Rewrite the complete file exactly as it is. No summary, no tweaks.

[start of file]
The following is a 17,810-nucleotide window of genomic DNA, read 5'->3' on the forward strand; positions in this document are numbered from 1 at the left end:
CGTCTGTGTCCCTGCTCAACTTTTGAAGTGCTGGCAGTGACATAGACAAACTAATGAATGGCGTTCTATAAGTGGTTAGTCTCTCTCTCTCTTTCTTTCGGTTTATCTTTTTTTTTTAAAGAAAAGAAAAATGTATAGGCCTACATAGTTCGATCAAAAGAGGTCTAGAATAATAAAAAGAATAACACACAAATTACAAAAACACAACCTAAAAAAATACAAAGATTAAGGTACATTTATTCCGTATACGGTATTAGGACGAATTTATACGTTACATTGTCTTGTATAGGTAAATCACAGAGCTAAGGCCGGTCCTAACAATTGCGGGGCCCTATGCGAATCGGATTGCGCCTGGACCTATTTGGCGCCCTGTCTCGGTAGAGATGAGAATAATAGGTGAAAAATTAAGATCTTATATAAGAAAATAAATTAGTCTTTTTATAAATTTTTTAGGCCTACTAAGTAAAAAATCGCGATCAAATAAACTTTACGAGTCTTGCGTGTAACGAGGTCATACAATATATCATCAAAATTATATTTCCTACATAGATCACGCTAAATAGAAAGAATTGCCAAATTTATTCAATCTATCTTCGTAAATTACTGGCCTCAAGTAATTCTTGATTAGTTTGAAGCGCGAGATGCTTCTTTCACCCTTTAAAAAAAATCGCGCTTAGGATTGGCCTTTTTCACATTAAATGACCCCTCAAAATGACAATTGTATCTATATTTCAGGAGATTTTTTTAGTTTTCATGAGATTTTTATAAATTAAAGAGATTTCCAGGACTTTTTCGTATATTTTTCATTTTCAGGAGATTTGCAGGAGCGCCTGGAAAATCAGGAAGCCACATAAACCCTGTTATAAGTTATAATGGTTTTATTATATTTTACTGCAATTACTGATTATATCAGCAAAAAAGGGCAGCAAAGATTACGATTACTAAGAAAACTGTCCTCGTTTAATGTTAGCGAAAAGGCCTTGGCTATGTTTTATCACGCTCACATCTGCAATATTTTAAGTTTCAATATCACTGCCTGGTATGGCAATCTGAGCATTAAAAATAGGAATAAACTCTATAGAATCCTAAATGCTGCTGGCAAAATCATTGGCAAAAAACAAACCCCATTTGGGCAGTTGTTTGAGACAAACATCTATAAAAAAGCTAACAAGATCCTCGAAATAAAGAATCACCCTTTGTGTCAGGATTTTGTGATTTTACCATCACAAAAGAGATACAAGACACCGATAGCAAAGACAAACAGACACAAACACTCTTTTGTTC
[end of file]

The following is a 17,810-nucleotide window of genomic DNA, read 5'->3' on the forward strand; positions in this document are numbered from 1 at the left end:
CGTCTGTGTCCCTGCTCAACTTTTGAAGTGCTGGCAGTGACATAGACAAACTAATGAATGGCGTTCTATAAGTGGTTAGTCTCTCTCTCTCTTTCTTTCGGTTTATCTTTTTTTTTTAAAGAAAAGAAAAATGTATAGGCCTACATAGTTCGATCAAAAGAGGTCTAGAATAATAAAAAGAATAACACACAAATTACAAAAACACAACCTAAAAAAATACAAAGATTAAGGTACATTTATTCCGTATACGGTATTAGGACGAATTTATACGTTACATTGTCTTGTATAGGTAAATCACAGAGCTAAGGCCGGTCCTAACAATTGCGGGGCCCTATGCGAATCGGATTGCGCCTGGACCTATTTGGCGCCCTGTCTCGGTAGAGATGAGAATAATAGGTGAAAAATTAAGATCTTATATAAGAAAATAAATTAGTCTTTTTATAAATTTTTTAGGCCTACTAAGTAAAAAATCGCGATCAAATAAACTTTACGAGTCTTGCGTGTAACGAGGTCATACAATATATCATCAAAATTATATTTCCTACATAGATCACGCTAAATAGAAAGAATTGCCAAATTTATTCAATCTATCTTCGTAAATTACTGGCCTCAAGTAATTCTTGATTAGTTTGAAGCGCGAGATGCTTCTTTCACCCTTTAAAAAAAATCGCGCTTAGGATTGGCCTTTTTCACATTAAATGACCCCTCAAAATGACAATTGTATCTATATTTCAGGAGATTTTTTTAGTTTTCATGAGATTTTTATAAATTAAAGAGATTTCCAGGACTTTTTCGTATATTTTTCATTTTCAGGAGATTTGCAGGAGCGCCTGGAAAATCAGGAAGCCACATAAACCCTGTTATAAGTTATAATGGTTTTATTATATTTTACTGCAATTACTGATTATATCAGCAAAAAAGGGCAGCAAAGATTACGATTACTAAGAAAACTGTCCTCGTTTAATGTTAGCGAAAAGGCCTTGGCTATGTTTTATCACGCTCACATCTGCAATATTTTAAGTTTCAATATCACTGCCTGGTATGGCAATCTGAGCATTAAAAATAGGAATAAACTCTATAGAATCCTAAATGCTGCTGGCAAAATCATTGGCAAAAAACAAACCCCATTTGGGCAGTTGTTTGAGACAAACATCTATAAAAAAGCTAACAAGATCCTCGAAATAAAGAATCACCCTTTGTGTCAGGATTTTGTGATTTTACCATCACAAAAGAGATACAAGACACCGATAGCAAAGACAAACAGACACAAACACTCTTTTGTTC